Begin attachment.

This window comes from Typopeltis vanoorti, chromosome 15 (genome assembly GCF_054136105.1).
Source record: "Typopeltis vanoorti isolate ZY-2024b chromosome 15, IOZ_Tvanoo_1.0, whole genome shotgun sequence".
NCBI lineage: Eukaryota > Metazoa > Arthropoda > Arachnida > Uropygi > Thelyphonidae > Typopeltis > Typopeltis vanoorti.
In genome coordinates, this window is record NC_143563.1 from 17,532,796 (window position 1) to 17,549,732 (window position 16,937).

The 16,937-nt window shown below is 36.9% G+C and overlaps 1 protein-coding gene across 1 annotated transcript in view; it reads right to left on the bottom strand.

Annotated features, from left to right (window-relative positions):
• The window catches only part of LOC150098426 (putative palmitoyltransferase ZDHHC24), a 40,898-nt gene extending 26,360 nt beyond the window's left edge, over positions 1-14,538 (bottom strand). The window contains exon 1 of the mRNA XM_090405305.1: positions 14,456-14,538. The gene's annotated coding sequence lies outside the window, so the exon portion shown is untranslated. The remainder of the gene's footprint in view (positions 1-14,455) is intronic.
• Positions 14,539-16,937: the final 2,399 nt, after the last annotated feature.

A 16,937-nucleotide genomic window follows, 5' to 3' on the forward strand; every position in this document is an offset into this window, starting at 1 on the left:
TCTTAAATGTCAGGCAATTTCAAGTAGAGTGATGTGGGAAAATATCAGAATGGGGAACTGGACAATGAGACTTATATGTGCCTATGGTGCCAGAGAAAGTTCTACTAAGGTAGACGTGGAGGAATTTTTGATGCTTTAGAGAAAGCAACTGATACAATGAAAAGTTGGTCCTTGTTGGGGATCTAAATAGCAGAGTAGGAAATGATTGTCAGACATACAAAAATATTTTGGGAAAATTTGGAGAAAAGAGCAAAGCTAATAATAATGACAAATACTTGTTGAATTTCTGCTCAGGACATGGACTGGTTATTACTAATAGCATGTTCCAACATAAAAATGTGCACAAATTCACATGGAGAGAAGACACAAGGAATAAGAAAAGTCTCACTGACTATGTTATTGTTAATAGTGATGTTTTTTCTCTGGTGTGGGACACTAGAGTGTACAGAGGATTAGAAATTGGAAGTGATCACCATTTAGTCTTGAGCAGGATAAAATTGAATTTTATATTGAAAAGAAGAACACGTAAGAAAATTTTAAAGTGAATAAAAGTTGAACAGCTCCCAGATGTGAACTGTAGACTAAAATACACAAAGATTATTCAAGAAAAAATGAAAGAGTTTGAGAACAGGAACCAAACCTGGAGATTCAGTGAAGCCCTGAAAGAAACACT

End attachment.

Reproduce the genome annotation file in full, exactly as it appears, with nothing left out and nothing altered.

This window comes from Typopeltis vanoorti, chromosome 15 (genome assembly GCF_054136105.1).
Source record: "Typopeltis vanoorti isolate ZY-2024b chromosome 15, IOZ_Tvanoo_1.0, whole genome shotgun sequence".
NCBI lineage: Eukaryota > Metazoa > Arthropoda > Arachnida > Uropygi > Thelyphonidae > Typopeltis > Typopeltis vanoorti.
In genome coordinates, this window is record NC_143563.1 from 17,532,796 (window position 1) to 17,549,732 (window position 16,937).

The 16,937-nt window shown below is 36.9% G+C and overlaps 1 protein-coding gene across 1 annotated transcript in view; it reads right to left on the bottom strand.

Annotated features, from left to right (window-relative positions):
• The window catches only part of LOC150098426 (putative palmitoyltransferase ZDHHC24), a 40,898-nt gene extending 26,360 nt beyond the window's left edge, over positions 1-14,538 (bottom strand). The window contains exon 1 of the mRNA XM_090405305.1: positions 14,456-14,538. The gene's annotated coding sequence lies outside the window, so the exon portion shown is untranslated. The remainder of the gene's footprint in view (positions 1-14,455) is intronic.
• Positions 14,539-16,937: the final 2,399 nt, after the last annotated feature.

A 16,937-nucleotide genomic window follows, 5' to 3' on the forward strand; every position in this document is an offset into this window, starting at 1 on the left:
TCTTAAATGTCAGGCAATTTCAAGTAGAGTGATGTGGGAAAATATCAGAATGGGGAACTGGACAATGAGACTTATATGTGCCTATGGTGCCAGAGAAAGTTCTACTAAGGTAGACGTGGAGGAATTTTTGATGCTTTAGAGAAAGCAACTGATACAATGAAAAGTTGGTCCTTGTTGGGGATCTAAATAGCAGAGTAGGAAATGATTGTCAGACATACAAAAATATTTTGGGAAAATTTGGAGAAAAGAGCAAAGCTAATAATAATGACAAATACTTGTTGAATTTCTGCTCAGGACATGGACTGGTTATTACTAATAGCATGTTCCAACATAAAAATGTGCACAAATTCACATGGAGAGAAGACACAAGGAATAAGAAAAGTCTCACTGACTATGTTATTGTTAATAGTGATGTTTTTTCTCTGGTGTGGGACACTAGAGTGTACAGAGGATTAGAAATTGGAAGTGATCACCATTTAGTCTTGAGCAGGATAAAATTGAATTTTATATTGAAAAGAAGAACACGTAAGAAAATTTTAAAGTGAATAAAAGTTGAACAGCTCCCAGATGTGAACTGTAGACTAAAATACACAAAGATTATTCAAGAAAAAATGAAAGAGTTTGAGAACAGGAACCAAACCTGGAGATTCAGTGAAGCCCTGAAAGAAACACT